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Research, Articles & Resources

Members of our team lead multi-centre research trials, lecture around the globe, and advise the Ministry of Health on standards of practice.

Our Research

At the Orthopaedic Rehabilitation Institute, we have a dynamic team of surgeons, medical professionals, and researchers dedicated to innovation and improving the lives all persons affected by injury or chronic bone, spine and joint conditions. Our clinical practice values include a patient-centred approach, using evidence to inform the highest quality diagnostic and treatment considerations. We believe in inclusivity and have focussed our practice on the entire spectrum ranging from minor soft-tissue injuries to complex care.


To be at the forefront clinically, means active participation in teaching, research and health systems evolution. Members of our team are appointed at the University of Toronto and lead multi-centre research trials, lecture around the globe, and advise the Ministry of Health on standards of practice. Our main areas of focus include clinical research to improve patient outcomes, and research on image guided technology, orthobiologics, trauma rehabilitation, and injury prevention.

At ORI, we have recently partnered with Sunnybrook Hospital's Orthopedic Division. Patients from the clinic are referred to us for care to facilitate early and evidence-based treatment. We emphasize using a holistic and patient-centred approach, the model of which we hope will become the standard of practice.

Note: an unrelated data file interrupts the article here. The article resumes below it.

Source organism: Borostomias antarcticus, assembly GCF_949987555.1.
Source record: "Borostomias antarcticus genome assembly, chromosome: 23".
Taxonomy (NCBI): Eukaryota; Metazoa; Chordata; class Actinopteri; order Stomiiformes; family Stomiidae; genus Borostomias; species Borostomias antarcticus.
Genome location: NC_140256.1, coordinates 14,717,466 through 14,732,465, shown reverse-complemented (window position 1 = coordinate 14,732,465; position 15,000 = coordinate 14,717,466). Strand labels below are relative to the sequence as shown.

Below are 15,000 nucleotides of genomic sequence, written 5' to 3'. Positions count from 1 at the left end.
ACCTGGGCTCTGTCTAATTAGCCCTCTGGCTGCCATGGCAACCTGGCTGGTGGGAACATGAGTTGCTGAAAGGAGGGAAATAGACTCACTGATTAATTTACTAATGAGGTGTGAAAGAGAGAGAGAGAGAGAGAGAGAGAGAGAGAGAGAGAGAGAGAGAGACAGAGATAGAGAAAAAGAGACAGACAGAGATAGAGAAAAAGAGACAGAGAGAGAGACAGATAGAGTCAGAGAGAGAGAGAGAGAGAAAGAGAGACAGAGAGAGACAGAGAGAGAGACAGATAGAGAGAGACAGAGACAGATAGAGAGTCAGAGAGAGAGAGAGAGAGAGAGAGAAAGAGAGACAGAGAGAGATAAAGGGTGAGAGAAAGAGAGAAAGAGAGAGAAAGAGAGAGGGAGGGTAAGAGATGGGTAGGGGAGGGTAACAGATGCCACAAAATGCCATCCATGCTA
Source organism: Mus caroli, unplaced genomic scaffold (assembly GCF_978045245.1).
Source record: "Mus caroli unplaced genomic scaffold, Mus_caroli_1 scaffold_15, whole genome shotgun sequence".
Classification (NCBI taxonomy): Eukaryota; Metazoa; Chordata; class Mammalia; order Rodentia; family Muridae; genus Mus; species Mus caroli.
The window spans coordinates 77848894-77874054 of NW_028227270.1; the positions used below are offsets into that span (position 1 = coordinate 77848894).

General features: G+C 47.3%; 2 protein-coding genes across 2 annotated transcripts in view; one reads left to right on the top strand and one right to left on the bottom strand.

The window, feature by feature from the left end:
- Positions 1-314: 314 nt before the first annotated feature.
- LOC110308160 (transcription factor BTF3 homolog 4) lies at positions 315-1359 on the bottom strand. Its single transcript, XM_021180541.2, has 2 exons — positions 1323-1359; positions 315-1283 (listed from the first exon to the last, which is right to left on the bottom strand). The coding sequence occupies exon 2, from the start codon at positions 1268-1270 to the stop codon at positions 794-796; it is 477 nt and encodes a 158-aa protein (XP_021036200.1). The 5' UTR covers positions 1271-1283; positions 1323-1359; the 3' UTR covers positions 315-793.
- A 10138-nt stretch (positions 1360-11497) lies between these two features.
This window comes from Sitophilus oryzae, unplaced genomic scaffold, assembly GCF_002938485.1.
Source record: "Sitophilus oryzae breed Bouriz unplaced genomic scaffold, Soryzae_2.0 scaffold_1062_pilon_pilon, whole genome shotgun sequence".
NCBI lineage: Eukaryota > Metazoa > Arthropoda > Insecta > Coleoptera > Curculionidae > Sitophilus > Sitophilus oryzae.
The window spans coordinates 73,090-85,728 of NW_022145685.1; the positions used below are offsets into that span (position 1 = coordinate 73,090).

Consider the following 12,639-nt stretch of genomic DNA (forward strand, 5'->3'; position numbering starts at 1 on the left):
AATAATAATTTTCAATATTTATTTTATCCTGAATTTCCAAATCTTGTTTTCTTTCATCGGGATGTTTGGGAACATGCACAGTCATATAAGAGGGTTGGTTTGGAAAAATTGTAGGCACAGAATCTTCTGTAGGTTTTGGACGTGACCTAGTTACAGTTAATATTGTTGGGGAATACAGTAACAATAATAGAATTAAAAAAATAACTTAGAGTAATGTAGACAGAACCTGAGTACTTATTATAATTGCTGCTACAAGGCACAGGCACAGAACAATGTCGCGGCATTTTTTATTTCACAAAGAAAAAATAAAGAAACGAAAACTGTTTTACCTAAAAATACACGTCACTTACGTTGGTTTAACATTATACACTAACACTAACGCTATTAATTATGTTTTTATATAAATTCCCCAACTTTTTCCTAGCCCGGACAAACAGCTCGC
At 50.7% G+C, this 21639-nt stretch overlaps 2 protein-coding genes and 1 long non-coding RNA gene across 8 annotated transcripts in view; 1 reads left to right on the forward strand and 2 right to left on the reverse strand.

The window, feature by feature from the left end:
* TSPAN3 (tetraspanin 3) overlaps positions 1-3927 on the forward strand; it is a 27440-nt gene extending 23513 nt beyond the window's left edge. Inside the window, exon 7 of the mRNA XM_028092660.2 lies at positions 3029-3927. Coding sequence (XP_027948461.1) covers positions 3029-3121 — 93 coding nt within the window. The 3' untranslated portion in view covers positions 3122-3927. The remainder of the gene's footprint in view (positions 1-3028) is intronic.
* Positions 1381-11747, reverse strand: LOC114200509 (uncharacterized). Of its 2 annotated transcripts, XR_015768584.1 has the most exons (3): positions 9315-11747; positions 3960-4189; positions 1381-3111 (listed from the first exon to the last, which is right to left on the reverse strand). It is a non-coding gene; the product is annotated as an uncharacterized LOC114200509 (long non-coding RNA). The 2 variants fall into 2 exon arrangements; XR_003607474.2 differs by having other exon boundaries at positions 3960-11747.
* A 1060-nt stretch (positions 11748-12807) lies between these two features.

Image-guided research explores the integration of imaging modalities to enhance minimally invasive procedures or understand more about bone and joint conditions. It also increases the precision of procedures and decreases their risks, which should improve patient outcomes, and lower costs.


Orthobiologics are substances used in conjunction with other treatments to treat injuries such as broken bones and injured muscles, tendons, and ligaments. These substances are naturally found in the human body and they are involved in healing processes. By introducing a high concentration of these substances to the injured location via an injection, surgeons hope to accelerate the healing process, but more research is needed to better understand their best use.


The complex trauma rehabilitation research we perform is geared towards designing traumatic injury protocols that provide patients with the best possible chance of maximizing their recovery. These are performed using a systematic review of the literature. Our protocols can be further adapted to ensure they meet the current patients’ specific needs.

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